To mark the 150th anniversary of the Clifton Suspension Bridge in Bristol this December, VisitEngland presents five of the best bridges England has to offer
With December 2014 marking 150 years since the opening of the Clifton Suspension Bridge, a plethora of activities have been planned to celebrate the occasion. The bridge, designed by English civil engineers William Henry Barlow and John Hawkshaw, opened on 8 December 1864 to a grand procession and cannon fire, and is officially a Grade I listed building. On 7 December this year, a dazzling firework display and procession took place on the bridge itself, finishing at the brand new Suspension Bridge Visitor Centre, which has re-opened following its grant from the Heritage Lottery Fund. In addition to these festivities, a circus-theatre production entitled ‘Walking the Chains’ will celebrate the ‘history and legend’ of the bridge, from the 10 – 25 January, performed in apt setting of Brunel’s historic Passenger Shed at Temple Meads Station.
One of the world’s most iconic bridges, Tower Bridge took eight years to construct, before being finally unveiled in June 1894, as the largest and most sophisticated bascule bridge ever completed. Over 11,000 tons of steel provided the framework for the Towers and Walkways, which were then clad in Cornish granite and Portland stone. This year marked the bridge’s 120th anniversary, so a special exhibition is running at the Guildhall Art Gallery until 5 January 2015. The bridge has also recently launched its brand new glass floor, offering visitors a never-before-seen view from 42 metres above the Thames.
The Tyne Bridge links Newcastle upon Tyne and Gateshead, and is a major landmark in the north of England. At the time of its construction, 1928, it was the world’s longest single span bridge. The Tyne Bridge Towers are regularly opened to the public as part of Heritage Open Days, which take place in September each year, and participants of the famous Great North Run also cross the bridge every year on their course.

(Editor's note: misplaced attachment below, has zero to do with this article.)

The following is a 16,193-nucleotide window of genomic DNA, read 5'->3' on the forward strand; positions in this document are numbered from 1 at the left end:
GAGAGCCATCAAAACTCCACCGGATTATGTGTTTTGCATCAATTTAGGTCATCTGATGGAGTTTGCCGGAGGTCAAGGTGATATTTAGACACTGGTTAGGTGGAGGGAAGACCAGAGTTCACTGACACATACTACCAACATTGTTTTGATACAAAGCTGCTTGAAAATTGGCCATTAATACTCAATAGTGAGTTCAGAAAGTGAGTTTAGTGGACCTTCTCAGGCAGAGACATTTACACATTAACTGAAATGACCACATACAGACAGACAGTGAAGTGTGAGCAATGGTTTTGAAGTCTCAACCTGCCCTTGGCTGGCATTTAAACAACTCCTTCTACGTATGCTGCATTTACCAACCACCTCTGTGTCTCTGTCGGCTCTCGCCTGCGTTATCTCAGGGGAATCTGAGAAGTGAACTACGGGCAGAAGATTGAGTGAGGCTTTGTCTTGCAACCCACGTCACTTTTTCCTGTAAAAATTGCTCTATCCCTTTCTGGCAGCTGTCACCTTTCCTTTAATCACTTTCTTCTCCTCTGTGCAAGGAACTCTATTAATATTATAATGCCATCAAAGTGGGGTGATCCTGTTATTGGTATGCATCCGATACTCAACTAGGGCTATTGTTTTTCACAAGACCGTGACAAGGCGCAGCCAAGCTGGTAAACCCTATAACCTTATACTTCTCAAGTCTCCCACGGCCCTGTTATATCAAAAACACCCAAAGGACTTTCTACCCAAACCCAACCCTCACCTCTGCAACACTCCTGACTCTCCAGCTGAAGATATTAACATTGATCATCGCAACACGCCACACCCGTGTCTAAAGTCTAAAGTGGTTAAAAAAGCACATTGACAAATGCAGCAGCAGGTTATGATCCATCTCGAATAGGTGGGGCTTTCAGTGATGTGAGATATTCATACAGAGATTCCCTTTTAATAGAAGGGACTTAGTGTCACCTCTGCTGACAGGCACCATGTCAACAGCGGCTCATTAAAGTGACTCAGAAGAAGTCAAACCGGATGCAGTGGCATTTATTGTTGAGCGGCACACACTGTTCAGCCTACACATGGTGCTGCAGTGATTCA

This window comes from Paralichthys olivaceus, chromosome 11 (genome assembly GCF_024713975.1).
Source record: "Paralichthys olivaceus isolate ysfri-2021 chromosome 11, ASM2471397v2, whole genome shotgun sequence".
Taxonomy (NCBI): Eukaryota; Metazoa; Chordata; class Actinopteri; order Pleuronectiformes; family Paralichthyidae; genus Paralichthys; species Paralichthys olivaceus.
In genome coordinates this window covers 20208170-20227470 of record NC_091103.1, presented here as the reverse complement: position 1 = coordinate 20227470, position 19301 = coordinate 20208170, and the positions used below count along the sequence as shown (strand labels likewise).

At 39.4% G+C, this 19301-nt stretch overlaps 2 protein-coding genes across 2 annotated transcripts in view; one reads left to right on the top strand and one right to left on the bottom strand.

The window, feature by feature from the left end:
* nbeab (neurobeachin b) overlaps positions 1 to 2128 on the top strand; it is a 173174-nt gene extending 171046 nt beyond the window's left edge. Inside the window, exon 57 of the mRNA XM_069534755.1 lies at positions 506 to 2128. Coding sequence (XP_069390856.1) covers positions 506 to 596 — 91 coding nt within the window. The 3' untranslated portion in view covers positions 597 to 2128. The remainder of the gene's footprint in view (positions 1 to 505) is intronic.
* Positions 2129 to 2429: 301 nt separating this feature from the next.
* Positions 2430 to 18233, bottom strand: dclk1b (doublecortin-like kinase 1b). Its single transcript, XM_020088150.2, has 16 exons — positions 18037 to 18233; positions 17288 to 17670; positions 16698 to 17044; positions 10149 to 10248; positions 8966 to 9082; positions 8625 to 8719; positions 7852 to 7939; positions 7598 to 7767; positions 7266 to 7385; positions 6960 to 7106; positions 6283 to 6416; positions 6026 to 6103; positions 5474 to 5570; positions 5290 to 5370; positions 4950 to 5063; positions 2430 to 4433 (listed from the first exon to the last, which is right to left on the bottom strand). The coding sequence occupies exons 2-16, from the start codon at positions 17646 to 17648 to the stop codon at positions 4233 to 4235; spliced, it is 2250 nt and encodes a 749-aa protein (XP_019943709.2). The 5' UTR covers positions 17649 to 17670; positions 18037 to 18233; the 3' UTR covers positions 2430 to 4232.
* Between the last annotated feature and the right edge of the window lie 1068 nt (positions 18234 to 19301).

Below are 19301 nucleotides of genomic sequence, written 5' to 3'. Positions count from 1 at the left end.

Built in 1779, the incredible Iron Bridge was the world’s first of its kind and is an impressive reminder of England’s industrial past. Designed by English iron master Abraham Darby, it was constructed of solid iron girders supported on two stone abutments, and represented a major turning-point in the Industrial Revolution. Once built, it became a symbol of progress and technical mastery and people travelled from all over the world to see it, intent on finding out about this man-made wonder. Visit the Iron Bridge & Tollhouse, one of the ten Ironbridge Gorge Museums, and discover the landmark’s secrets in an exhibition within the original Tollhouse.
This imposing bridge, which opened in May 2009, cost £15 million to build and is a public pedestrian and cycle bridge stretching across the River Tees. The name originates from the mathematical infinity symbol, which is formed by the bridge and its reflection. It was built as the result of an architectural design competition and took just under two years to build. Whilst in Stockton, visitors can take a riverside cruise along the Tees and enjoy the beautiful riverbanks and countryside, including the Preston Park Museum and Grounds.
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